By Federico D. Pascual JR. | The Philippine Star | November 6, 2014
SAFETY LAST: The Department of Transportation and Communications appears to be compromising public safety while covering up for the poor maintenance of the Metro Rail Transit Line 3 (MRT3) running on EDSA.
Instead of focusing on safety, Transportation Secretary Joseph Emilio Abaya simply distracts the riding public with talk of a possible government buyout of the MRT and the purchase next year of 48 Chinese imitation coaches to augment the aging Czech-designed trains.
How can the maintenance provider APT Global ensure safety of passengers when it does not bother to buy replacement rails and other critical spare parts — as it must do under its P57-million-per-month contract?
The state of disrepair of the MRT is so bad that prospective maintenance outfits are scared to bid to take over the decrepit system.
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NO MORE RAILS: When the Japanese firm Sumitomo Corp. was the maintenance provider from 2000 to 2012, more than half of its budget was allocated to the purchase of spare parts, per contract. Under APT Global, it seems there is no purchase.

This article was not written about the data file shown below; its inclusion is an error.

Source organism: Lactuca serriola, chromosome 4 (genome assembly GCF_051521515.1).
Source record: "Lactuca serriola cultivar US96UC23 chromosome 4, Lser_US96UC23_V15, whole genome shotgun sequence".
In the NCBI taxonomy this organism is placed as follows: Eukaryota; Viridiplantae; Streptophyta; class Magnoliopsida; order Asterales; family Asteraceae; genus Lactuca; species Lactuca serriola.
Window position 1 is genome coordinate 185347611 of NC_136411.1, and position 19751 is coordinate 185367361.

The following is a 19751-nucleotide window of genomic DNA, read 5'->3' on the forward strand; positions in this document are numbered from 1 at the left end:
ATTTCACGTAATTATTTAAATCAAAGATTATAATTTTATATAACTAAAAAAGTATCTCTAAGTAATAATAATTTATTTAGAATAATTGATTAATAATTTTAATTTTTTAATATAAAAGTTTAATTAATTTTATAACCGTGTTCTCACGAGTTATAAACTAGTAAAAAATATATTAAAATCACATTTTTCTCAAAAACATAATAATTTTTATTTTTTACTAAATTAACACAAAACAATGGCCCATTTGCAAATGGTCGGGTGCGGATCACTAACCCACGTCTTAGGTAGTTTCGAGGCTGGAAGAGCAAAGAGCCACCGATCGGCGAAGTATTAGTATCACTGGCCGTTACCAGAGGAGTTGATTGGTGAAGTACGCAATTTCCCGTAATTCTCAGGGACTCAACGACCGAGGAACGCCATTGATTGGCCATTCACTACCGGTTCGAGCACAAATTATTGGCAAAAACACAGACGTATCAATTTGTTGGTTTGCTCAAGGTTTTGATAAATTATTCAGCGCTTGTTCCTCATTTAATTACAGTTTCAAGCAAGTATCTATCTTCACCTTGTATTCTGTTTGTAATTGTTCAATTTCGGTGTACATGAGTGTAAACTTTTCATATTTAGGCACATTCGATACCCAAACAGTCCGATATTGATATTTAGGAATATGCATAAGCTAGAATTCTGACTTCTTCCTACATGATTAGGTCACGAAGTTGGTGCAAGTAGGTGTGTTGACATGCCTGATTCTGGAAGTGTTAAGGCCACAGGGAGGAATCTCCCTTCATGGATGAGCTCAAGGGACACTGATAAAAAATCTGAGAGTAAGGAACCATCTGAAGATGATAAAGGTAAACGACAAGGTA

• Sumitomo left 86 stock rails upon turnover to PH Trams (the interim maintenance provider before APT Global won the bid in 2012).
• A DOTC memo dated Sept. 4 revealed that last year under APT Global there were only 29 stock rails left, and as of last month only 2.5 rails left.
The maintenance provider must be using old rails instead of new ones, which is against contract and dangerous to the riding public. Some damaged rails were reportedly welded and – my gawd! – just hammered back to shape.
A recent inspection of the depot, a source said, showed that maintenance have been using rails from the LRT2 that is run and maintained by the government. The MRT is maintained by a private contractor paid P57 million a month that covers cost of rails and spare parts.
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AUDIT FINDINGS: The scary situation was confirmed in the technical audit by MTR Hong Kong that was requested by the private owners (MRT Corp.) in March 2014 and finally conducted last September.
The MTR HK draft audit report said among other things:
• The overall assessment of the trackwork condition is unsatisfactory and there is insufficient track maintenance. With a network length of 33.8 km, several track defects were observed related to wheelburn/shelling.
• There is an increasing trend of broken rail failure as well as rail corrugation. While there were only four cases of broken rail failures from 2011 to 2012 under Sumitomo, there were 11 cases from 2012 to 2013 and, worst, 22 cases between 2013 and 2014 under APT Global.
• More breakdowns due to rail fatigue can be expected. This cannot be corrected by extra trains or press releases. The rails have to be replaced first.